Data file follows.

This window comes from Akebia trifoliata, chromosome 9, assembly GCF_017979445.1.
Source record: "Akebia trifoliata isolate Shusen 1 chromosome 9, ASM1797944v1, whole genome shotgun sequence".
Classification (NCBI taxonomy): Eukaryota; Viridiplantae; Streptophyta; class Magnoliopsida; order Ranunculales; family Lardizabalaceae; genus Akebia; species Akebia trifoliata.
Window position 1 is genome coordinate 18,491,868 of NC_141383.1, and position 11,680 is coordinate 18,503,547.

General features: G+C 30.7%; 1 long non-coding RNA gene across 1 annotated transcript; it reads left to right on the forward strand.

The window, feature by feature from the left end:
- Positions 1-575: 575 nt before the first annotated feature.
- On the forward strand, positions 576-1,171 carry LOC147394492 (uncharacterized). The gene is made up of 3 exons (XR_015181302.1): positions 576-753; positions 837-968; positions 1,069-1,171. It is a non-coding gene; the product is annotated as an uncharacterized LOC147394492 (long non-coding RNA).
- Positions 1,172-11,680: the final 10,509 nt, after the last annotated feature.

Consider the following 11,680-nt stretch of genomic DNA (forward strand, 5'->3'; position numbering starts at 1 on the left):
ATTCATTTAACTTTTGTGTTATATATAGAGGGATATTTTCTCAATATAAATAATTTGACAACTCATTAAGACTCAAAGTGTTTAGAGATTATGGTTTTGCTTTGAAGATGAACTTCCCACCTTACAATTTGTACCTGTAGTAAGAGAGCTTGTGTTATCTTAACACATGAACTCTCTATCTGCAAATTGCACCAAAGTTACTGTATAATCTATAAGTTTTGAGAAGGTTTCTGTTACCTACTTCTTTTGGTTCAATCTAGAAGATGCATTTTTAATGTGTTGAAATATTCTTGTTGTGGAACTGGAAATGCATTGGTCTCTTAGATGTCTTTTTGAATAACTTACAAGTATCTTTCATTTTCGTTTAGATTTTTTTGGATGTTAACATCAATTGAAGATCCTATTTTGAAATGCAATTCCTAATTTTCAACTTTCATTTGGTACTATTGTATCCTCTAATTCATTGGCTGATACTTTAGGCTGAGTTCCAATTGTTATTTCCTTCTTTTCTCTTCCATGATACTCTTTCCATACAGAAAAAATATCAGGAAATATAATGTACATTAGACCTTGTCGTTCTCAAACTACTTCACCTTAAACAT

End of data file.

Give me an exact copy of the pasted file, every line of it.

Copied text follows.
This window comes from Akebia trifoliata, chromosome 9, assembly GCF_017979445.1.
Source record: "Akebia trifoliata isolate Shusen 1 chromosome 9, ASM1797944v1, whole genome shotgun sequence".
Classification (NCBI taxonomy): Eukaryota; Viridiplantae; Streptophyta; class Magnoliopsida; order Ranunculales; family Lardizabalaceae; genus Akebia; species Akebia trifoliata.
Window position 1 is genome coordinate 18,491,868 of NC_141383.1, and position 11,680 is coordinate 18,503,547.

General features: G+C 30.7%; 1 long non-coding RNA gene across 1 annotated transcript; it reads left to right on the forward strand.

The window, feature by feature from the left end:
- Positions 1-575: 575 nt before the first annotated feature.
- On the forward strand, positions 576-1,171 carry LOC147394492 (uncharacterized). The gene is made up of 3 exons (XR_015181302.1): positions 576-753; positions 837-968; positions 1,069-1,171. It is a non-coding gene; the product is annotated as an uncharacterized LOC147394492 (long non-coding RNA).
- Positions 1,172-11,680: the final 10,509 nt, after the last annotated feature.

Consider the following 11,680-nt stretch of genomic DNA (forward strand, 5'->3'; position numbering starts at 1 on the left):
ATTCATTTAACTTTTGTGTTATATATAGAGGGATATTTTCTCAATATAAATAATTTGACAACTCATTAAGACTCAAAGTGTTTAGAGATTATGGTTTTGCTTTGAAGATGAACTTCCCACCTTACAATTTGTACCTGTAGTAAGAGAGCTTGTGTTATCTTAACACATGAACTCTCTATCTGCAAATTGCACCAAAGTTACTGTATAATCTATAAGTTTTGAGAAGGTTTCTGTTACCTACTTCTTTTGGTTCAATCTAGAAGATGCATTTTTAATGTGTTGAAATATTCTTGTTGTGGAACTGGAAATGCATTGGTCTCTTAGATGTCTTTTTGAATAACTTACAAGTATCTTTCATTTTCGTTTAGATTTTTTTGGATGTTAACATCAATTGAAGATCCTATTTTGAAATGCAATTCCTAATTTTCAACTTTCATTTGGTACTATTGTATCCTCTAATTCATTGGCTGATACTTTAGGCTGAGTTCCAATTGTTATTTCCTTCTTTTCTCTTCCATGATACTCTTTCCATACAGAAAAAATATCAGGAAATATAATGTACATTAGACCTTGTCGTTCTCAAACTACTTCACCTTAAACAT